Naturally there are also the obligatory street races using a variety of cars and bikes, with the former being reminiscent of the early Need For Speed games, (which in itself is a testament to how well vehicle physics within the game gave been implemented).  Very much like GTAIV, all these side quests interlink, to some degree or another, with the story proper making for far more involved, rounded experience.

In terms of visuals and sound Sleeping Dogs is, quite simply, excellent.  The fictional Hong Kong where the story is set is a beautifully realised world that buzzes with all the electricity and decadence of its real life counterpart.  From the Night Market where street vendors call out their wares, the dimly lit back streets where local hoods prowl menacingly around their turf, to the neon drenched city streets of night time Hong Kong, Sleeping Dogs pulsates with life in a truly believable world, one that’s familiar, but ultimately alien in the same breath.  With Rockstar seemingly unwilling to move the GTA franchise away from American shores, it’s been left up to someone else to offer gamers something of an open world experience with a more exotic, foreign nature, and in that respect United Front have succeeded in spades.

 

 

There are a few niggles, but none that warrant any real concern beyond mild frustration, however, Sleeping Dogs greatest failing is the inability to share this rich and vibrant world with a friend.  If Saints Row taught us anything, then being able to wreck havoc in your own, personal playground with a friend is an absolute must for any open world adventure.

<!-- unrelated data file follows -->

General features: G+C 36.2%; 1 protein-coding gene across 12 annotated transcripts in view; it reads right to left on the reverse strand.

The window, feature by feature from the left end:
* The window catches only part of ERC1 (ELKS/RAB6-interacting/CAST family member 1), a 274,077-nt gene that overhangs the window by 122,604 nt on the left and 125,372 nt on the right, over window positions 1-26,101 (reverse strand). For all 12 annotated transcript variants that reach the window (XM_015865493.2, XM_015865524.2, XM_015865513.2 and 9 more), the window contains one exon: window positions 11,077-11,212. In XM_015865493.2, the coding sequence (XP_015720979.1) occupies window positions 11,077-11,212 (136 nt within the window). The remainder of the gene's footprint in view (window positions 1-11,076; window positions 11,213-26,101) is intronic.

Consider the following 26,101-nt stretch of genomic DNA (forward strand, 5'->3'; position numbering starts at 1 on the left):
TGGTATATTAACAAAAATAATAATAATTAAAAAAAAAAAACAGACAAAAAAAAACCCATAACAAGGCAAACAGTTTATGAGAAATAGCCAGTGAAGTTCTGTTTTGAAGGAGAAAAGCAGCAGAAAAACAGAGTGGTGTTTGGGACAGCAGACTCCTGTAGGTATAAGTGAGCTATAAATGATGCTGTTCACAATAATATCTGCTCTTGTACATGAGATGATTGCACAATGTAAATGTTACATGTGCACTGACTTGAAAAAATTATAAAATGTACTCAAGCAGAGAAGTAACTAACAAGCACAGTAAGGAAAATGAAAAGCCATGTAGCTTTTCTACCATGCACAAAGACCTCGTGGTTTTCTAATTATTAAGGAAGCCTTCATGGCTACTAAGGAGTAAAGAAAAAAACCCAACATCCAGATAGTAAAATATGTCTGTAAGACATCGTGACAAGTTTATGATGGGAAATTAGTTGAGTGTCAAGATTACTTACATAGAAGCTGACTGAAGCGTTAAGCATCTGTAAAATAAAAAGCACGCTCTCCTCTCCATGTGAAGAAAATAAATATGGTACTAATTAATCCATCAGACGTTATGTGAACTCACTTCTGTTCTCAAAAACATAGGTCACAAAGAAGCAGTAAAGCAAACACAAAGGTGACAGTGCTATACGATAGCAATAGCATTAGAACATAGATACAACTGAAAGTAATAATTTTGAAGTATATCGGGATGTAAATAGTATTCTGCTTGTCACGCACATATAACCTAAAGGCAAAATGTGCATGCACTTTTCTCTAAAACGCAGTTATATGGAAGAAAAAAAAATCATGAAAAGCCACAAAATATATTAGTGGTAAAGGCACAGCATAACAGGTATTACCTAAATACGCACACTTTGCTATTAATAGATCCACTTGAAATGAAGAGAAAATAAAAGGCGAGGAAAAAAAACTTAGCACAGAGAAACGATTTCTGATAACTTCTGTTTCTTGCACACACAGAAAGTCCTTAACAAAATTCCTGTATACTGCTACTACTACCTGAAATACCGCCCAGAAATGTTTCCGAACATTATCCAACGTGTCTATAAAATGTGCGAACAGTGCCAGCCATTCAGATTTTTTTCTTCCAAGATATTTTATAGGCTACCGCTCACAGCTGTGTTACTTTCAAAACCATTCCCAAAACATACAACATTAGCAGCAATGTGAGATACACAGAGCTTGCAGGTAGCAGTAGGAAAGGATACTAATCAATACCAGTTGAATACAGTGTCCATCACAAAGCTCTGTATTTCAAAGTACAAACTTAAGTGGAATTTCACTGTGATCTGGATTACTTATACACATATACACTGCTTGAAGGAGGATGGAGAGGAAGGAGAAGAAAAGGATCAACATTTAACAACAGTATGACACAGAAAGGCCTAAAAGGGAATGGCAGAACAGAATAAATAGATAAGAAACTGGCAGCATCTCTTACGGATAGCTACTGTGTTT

Sadly, Sleeping Dogs’ only social interaction is a statistics log that compares your achievements with other gamers – in truth, not much more than a glorified leaderboard.  Such a shame as being able to star in your own John Woo movie with a buddy, gunning down bad guys in a tea-house shoot out, would’ve been spectacular, but I guess it wasn’t meant to be.  One can only hope that should there be a sequel, (and given the games roaring success it’s highly probable there will be), some form of co-op mode will be implemented.

With games being canned left right and centre, publishing deals falling through and in-house fighting amongst developers and publishers finding their way into the court house, the games industry is in a strange place at this moment in time.  With that in mind, it’s without question that had Activision had their way Sleeping Dogs may have never seen the light of day.  Thankfully, not only did Square Enix see obvious potential where the American publisher did not, they gave United Front the freedom to develop one of the most surprising and playable video games of this generation.